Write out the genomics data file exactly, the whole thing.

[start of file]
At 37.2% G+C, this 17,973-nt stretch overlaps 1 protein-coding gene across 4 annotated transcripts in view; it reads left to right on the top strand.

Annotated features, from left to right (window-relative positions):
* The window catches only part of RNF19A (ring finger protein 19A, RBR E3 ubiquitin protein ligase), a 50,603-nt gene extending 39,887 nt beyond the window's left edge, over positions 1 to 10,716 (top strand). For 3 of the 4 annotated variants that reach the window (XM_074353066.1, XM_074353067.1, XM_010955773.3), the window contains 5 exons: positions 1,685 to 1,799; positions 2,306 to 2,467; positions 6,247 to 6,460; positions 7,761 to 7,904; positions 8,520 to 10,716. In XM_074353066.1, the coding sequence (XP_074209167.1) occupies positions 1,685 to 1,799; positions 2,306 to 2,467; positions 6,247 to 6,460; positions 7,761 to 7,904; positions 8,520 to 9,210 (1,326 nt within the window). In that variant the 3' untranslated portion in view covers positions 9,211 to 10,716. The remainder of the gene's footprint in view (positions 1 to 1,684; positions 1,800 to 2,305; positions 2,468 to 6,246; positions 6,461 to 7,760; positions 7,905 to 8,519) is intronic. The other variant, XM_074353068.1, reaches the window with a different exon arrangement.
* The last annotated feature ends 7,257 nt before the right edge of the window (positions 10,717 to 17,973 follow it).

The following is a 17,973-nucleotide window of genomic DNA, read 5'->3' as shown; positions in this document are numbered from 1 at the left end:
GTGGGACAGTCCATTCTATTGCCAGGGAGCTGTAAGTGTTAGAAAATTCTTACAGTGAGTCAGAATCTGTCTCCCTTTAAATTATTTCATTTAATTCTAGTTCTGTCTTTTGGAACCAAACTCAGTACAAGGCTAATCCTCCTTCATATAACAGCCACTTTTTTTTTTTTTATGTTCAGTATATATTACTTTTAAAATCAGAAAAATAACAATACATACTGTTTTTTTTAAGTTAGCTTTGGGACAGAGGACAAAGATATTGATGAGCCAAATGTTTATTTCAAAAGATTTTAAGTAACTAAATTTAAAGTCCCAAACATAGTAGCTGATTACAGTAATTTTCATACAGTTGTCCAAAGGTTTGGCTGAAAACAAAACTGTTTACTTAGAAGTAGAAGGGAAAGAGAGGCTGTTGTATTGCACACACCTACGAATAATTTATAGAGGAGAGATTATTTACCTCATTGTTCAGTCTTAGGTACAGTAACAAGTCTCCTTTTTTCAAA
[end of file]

At 37.2% G+C, this 17,973-nt stretch overlaps 1 protein-coding gene across 4 annotated transcripts in view; it reads left to right on the top strand.

Annotated features, from left to right (window-relative positions):
* The window catches only part of RNF19A (ring finger protein 19A, RBR E3 ubiquitin protein ligase), a 50,603-nt gene extending 39,887 nt beyond the window's left edge, over positions 1 to 10,716 (top strand). For 3 of the 4 annotated variants that reach the window (XM_074353066.1, XM_074353067.1, XM_010955773.3), the window contains 5 exons: positions 1,685 to 1,799; positions 2,306 to 2,467; positions 6,247 to 6,460; positions 7,761 to 7,904; positions 8,520 to 10,716. In XM_074353066.1, the coding sequence (XP_074209167.1) occupies positions 1,685 to 1,799; positions 2,306 to 2,467; positions 6,247 to 6,460; positions 7,761 to 7,904; positions 8,520 to 9,210 (1,326 nt within the window). In that variant the 3' untranslated portion in view covers positions 9,211 to 10,716. The remainder of the gene's footprint in view (positions 1 to 1,684; positions 1,800 to 2,305; positions 2,468 to 6,246; positions 6,461 to 7,760; positions 7,905 to 8,519) is intronic. The other variant, XM_074353068.1, reaches the window with a different exon arrangement.
* The last annotated feature ends 7,257 nt before the right edge of the window (positions 10,717 to 17,973 follow it).

The following is a 17,973-nucleotide window of genomic DNA, read 5'->3' as shown; positions in this document are numbered from 1 at the left end:
GTGGGACAGTCCATTCTATTGCCAGGGAGCTGTAAGTGTTAGAAAATTCTTACAGTGAGTCAGAATCTGTCTCCCTTTAAATTATTTCATTTAATTCTAGTTCTGTCTTTTGGAACCAAACTCAGTACAAGGCTAATCCTCCTTCATATAACAGCCACTTTTTTTTTTTTTATGTTCAGTATATATTACTTTTAAAATCAGAAAAATAACAATACATACTGTTTTTTTTAAGTTAGCTTTGGGACAGAGGACAAAGATATTGATGAGCCAAATGTTTATTTCAAAAGATTTTAAGTAACTAAATTTAAAGTCCCAAACATAGTAGCTGATTACAGTAATTTTCATACAGTTGTCCAAAGGTTTGGCTGAAAACAAAACTGTTTACTTAGAAGTAGAAGGGAAAGAGAGGCTGTTGTATTGCACACACCTACGAATAATTTATAGAGGAGAGATTATTTACCTCATTGTTCAGTCTTAGGTACAGTAACAAGTCTCCTTTTTTCAAA